Oct. 21, 2016 // ATCA 2016 Panel: NextGen Weather Systems User Forum
Ernie Dash, FAA
Matt Tucker, NATCA
Alfred Moosakhanian, FAA
John Kosak, NBAA
Joseph Venuti, MIT Lincoln Labs
David Houck, Delta Air Lines
Tim Miner, Allied Pilots Association
Decision makers in the National Airspace System (NAS) require a clear, consistent presentation of weather information to ensure safety and efficiency for air traffic operations. The panel focused on the challenges within the current weather environment, where multiple weather displays from the Weather and Radar Processor (WARP), the Integrated Terminal Weather System (ITWS), and the Corridor Integrated Weather System (CIWS) all depict different information.
NextGen Weather is designed to transform and consolidate weather information and seeks to provide tailored aviation weather products within the NAS. By consolidating information, controllers and operators will be able to develop more reliable flight plans, make better decisions, and improve on-time performance.
While some weather products are effectively integrated with operational decision support tools, users still require a stand-alone dedicated weather display. Part of the NextGen Weather Processor (NWP) — the Aviation Weather Display (AWD) — consolidates today’s WARP, ITWS and CIWS displays. The AWD provides consistent weather information “at a glance” for en route and terminal controllers.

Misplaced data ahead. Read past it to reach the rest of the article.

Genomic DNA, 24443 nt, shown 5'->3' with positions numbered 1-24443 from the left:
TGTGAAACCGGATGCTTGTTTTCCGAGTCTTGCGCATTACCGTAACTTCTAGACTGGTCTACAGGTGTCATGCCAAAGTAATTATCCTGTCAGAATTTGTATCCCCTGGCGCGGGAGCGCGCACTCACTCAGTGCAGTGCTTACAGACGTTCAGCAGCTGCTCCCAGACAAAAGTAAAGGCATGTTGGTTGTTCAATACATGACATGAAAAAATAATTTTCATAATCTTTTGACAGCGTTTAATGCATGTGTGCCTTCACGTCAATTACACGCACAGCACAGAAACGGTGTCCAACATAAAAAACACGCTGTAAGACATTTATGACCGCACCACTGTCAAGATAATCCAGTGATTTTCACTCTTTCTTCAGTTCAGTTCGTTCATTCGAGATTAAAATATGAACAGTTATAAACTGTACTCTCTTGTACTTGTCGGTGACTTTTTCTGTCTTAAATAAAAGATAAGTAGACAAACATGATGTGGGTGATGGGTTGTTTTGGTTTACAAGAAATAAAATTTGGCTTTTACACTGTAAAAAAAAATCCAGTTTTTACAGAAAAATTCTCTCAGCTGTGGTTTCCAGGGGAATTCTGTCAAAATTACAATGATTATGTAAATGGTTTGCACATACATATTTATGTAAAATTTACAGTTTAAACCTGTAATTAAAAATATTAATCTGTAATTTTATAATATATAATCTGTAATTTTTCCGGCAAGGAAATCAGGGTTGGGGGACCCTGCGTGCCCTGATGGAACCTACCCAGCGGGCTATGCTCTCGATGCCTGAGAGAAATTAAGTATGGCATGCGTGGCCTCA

The continued integration of new programs into facilities and into the cockpit is a primary goal of all stakeholders because it will improve how all users operate within the NAS.
|From left to right: Dash, Moosakhanian, Venuti, Tucker, Kosak, Houck, and Miner.|
“Right now, we’re 25 seconds behind on weather,” explained Tucker. “What’s coming through NextGen will give us weather updates in real time. I’m excited with where we’re going. It took 15 years to get to this point and in the next five years, we will jump leaps and bounds over what we currently have.”
In addition to real-time decision-making, a major advantage of consolidating and integrating new weather technology is the ability for the pilot and controller to look at the same information. This will facilitate better decisions about where an aircraft should be during weather events.
Miner explained that as a pilot, he makes tactical instead of strategic decisions while in the air. His primary goal as a pilot is ensuring he has enough fuel to avoid potential hazards and still get to his desired destination. He said that he relies on air traffic controllers on the ground to make the best strategic decisions for flight paths.
“Right now, air traffic controllers are looking at one weather picture and pilots are looking at a different weather picture,” added Tucker. “As updates go into place, we will have the same data set to work from, which will enable better communication between the controller and pilot.”
All panelists agreed that having the same data set to work from would be preferable. Kosak elaborated, saying users need to be able to look at a weather product and understand why certain decisions about where to route traffic are happening. He said that if everyone were on the same page, then there would be better communication and compliance within traffic management initiatives.
Miner added that in addition to those benefits, working from the same data set would improve safety.
“Safety must not be a competitive field,” said Miner. “Safety must be a universal system.”
Tucker agreed, saying that collaboration is key to the safe implementation of any new technology into the NAS.